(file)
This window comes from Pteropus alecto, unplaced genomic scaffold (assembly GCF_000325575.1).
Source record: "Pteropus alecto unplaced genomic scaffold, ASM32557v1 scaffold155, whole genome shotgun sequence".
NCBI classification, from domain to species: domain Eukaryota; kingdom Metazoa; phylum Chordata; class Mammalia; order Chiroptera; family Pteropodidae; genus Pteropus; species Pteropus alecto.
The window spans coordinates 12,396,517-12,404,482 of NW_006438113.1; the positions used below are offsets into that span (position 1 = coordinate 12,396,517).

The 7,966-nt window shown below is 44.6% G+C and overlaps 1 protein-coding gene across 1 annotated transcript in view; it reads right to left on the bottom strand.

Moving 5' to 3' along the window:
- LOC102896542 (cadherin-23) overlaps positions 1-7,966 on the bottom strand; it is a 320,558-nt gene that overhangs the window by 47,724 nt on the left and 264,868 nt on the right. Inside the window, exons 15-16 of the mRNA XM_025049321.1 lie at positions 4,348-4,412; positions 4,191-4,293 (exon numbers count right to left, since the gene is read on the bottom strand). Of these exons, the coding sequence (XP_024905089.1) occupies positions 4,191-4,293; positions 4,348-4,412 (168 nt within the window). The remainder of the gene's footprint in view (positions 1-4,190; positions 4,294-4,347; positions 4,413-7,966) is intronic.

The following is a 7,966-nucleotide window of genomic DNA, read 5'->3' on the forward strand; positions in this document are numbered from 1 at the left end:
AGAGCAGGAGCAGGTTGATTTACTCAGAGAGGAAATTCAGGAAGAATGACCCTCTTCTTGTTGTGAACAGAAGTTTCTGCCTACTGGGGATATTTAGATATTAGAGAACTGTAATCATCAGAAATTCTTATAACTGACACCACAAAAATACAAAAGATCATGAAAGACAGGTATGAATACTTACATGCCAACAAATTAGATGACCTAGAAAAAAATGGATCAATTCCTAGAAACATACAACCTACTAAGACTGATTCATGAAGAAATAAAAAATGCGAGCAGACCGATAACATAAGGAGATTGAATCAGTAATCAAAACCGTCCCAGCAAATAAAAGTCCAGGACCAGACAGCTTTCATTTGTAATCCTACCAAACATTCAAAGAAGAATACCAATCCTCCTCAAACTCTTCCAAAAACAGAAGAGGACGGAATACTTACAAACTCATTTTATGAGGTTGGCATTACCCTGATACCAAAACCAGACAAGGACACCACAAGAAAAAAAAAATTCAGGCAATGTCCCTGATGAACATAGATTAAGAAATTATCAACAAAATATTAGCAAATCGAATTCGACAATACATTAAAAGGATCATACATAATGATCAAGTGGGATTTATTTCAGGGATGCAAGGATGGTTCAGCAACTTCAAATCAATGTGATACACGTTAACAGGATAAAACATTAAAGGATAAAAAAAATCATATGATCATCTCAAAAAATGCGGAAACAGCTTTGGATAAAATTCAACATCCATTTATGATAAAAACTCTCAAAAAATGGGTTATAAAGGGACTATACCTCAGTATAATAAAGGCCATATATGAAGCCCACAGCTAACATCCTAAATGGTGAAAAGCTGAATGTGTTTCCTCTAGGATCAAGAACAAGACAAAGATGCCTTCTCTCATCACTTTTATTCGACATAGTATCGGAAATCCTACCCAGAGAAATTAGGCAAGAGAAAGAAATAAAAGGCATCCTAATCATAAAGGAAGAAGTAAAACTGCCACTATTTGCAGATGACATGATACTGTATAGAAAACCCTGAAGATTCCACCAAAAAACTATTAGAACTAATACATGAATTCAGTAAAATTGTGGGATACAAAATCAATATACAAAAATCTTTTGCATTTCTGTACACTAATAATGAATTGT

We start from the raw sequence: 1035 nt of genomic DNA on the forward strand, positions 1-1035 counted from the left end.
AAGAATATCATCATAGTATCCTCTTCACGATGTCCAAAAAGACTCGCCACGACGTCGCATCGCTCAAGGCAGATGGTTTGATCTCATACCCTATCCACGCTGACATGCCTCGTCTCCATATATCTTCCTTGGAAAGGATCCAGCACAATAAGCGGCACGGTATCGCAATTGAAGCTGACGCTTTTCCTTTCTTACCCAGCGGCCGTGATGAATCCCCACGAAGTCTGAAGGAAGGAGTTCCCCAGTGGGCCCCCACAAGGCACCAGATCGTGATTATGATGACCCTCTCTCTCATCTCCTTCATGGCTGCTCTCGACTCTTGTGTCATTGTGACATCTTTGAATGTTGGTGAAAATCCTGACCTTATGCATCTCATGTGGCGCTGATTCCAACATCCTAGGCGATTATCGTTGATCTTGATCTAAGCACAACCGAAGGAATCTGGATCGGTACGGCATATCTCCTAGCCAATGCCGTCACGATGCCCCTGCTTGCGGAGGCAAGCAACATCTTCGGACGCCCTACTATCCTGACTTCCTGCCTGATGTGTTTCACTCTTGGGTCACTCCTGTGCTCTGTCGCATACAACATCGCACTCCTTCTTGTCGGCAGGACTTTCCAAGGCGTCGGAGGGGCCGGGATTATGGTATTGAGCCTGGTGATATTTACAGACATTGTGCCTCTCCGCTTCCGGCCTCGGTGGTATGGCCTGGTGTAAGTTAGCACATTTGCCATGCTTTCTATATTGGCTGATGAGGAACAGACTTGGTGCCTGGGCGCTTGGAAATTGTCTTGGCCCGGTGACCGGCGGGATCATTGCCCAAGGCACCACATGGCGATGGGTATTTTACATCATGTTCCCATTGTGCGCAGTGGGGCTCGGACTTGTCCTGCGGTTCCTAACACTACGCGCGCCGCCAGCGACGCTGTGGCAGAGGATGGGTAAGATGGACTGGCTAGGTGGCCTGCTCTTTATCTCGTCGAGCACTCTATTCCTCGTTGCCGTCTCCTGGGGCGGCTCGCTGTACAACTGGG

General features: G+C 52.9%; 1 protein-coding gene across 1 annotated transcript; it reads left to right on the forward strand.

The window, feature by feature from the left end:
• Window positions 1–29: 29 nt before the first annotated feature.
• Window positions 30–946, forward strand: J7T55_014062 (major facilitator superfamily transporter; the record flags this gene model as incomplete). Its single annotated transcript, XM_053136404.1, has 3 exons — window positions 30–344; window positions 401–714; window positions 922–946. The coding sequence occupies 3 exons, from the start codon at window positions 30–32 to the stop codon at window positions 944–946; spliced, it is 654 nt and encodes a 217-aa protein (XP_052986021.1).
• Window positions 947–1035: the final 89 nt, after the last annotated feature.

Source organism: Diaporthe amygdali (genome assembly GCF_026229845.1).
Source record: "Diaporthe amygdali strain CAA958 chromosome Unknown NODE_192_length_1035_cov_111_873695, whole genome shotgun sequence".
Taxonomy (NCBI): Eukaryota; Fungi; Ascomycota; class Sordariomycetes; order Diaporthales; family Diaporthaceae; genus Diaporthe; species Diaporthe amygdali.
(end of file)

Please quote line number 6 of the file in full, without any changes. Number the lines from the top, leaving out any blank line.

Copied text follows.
Moving 5' to 3' along the window: